July 19, 2021, Los Angeles, CA: With less than 1000 miles to go at 0800 Hawaii Standard Time today, Cecil and Alyson Rossi’s Farr 57 Ho’okolohe is the first in the 40-boat fleet to pass the halfway point in this year’s 2225-mile Transpac race from LA to Honolulu.
At their tracker position of 27° 08’ North, 140° 44’ West they were speeding towards the finish at Diamond Head on Oahu at 11.8 knots, having traversed 227 miles in the past 24 hours. The team on board is a mix of nine offshore sailors, both young and old, from California and Hawaii.
“My first Transpac was in 1965, on a South African boat called Storm Vogel,” Cecil Rossi said prior to their start. “I’ve done a lot of them since, but missed a few when we had our kids. I’ve probably done pretty close to 20 including Tahiti races.” The 3570-mile LA-Tahiti Race, was first raced in 1928 and has been held 16 times since. Rossi shared a deeply personal perspective about this race as well. “Its kinda hard with age, getting older,” he confessed. “You miss not sailing with your friends.”
On board Ho’okolohe (which in Hawaiian means “to make mischief”) are urns with the ashes of four former crew mates who have asked after passing to be dispersed at sea, a testament to the deep and abiding commitment sailors make to each other while sailing this race. The years and races may blur together over time, but the emotional attachments among Transpac crew mates never seems to fade.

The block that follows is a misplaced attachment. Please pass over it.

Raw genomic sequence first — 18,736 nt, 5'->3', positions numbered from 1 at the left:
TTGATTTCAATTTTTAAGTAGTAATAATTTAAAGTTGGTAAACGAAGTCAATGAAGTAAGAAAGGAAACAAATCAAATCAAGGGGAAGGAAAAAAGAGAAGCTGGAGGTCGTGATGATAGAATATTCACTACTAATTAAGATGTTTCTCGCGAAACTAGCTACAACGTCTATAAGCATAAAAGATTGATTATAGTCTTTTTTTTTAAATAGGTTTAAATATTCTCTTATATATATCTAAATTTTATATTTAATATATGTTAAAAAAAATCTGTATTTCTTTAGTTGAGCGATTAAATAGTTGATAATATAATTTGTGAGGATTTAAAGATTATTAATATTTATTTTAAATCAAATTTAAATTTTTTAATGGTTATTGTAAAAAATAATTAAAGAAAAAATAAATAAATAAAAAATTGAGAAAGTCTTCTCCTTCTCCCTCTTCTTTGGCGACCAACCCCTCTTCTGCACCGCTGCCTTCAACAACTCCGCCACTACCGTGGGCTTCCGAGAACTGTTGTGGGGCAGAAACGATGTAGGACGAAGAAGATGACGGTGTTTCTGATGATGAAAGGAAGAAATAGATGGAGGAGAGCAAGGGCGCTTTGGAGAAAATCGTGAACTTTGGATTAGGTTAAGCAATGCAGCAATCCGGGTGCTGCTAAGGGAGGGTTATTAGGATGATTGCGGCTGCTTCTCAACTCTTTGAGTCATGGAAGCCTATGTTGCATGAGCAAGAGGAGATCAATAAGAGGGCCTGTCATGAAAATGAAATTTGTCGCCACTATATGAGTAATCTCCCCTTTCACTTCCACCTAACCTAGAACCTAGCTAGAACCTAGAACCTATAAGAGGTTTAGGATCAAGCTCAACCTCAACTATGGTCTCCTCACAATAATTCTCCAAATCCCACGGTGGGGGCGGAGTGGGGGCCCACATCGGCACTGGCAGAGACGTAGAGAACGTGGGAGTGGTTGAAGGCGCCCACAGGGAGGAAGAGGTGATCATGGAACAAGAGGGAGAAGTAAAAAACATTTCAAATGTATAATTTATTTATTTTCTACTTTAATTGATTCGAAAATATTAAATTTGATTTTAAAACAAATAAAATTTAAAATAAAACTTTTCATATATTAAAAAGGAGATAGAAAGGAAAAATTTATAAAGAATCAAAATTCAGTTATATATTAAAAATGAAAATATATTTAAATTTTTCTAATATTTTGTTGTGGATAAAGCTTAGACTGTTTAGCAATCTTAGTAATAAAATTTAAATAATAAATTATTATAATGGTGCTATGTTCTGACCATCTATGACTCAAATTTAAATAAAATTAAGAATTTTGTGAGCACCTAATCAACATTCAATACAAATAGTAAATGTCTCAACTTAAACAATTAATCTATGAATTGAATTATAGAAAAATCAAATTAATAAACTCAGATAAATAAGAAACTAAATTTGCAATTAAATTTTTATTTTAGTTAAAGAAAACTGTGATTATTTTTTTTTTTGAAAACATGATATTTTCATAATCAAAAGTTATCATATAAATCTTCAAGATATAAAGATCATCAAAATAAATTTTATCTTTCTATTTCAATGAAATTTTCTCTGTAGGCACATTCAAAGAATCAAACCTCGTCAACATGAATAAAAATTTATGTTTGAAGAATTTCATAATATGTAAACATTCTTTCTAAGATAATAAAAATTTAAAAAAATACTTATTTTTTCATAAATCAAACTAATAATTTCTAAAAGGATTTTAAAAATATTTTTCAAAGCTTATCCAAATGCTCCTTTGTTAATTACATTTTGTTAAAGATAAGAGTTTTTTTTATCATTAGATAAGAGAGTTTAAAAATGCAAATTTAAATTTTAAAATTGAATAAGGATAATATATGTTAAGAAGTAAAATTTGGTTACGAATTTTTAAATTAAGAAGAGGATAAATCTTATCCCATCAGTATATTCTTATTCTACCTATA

The reason Ho’okolohe is out in front of the pack is not that she is the fastest boat on the course, but the fastest among the first wave of starters that left California six days ago. The leader in the next wave of starters is Bob Pethick’s Rogers 46 Bretwalda3 from Palos Verdes, CA and his crew of eight. They too are speeding along at 11.8 knots and have 1500 miles left to sail.
And only a few miles behind Bretwalda is Roy Disney’s turbo Volvo 70 Pyewacket, sailing at a whopping 17.6 knots, and will be where Ho’okolohe is now in 28 hours. At its current speed Pyewacket is set to pass the Hawaiian team on the final approach to the finish, probably some time on Friday.
Pyewacket navigator Peter Isler’s early prediction of this being a “classic” Transpac in the wind patterns and route choices seems to be holding true: boat tracks show an initial sag – but not a deep dive – to the south off the start to get across the ridge of pressure extending south east from the center of the Pacific High. Then the teams are lining up to be on straight tracks parallel and not too far south of the rhumb line, since the wind pressure seems solid in the course area without the light air of the High threatening to move south. Eventually the wind will shift further aft and they will be in full running mode to Hawaii, planning their next moves on where to be on final approach to Oahu.
This is explained in the daily race analysis videos being made by Seahorse Magazine technical editor Dobbs Davis, a veteran of many Transpacs and other ocean races, who uses the YB tracker software to evaluate the course and how the teams are performing.
For photos, videos, links to entries, team bios and more, visit https://transpacyc.com.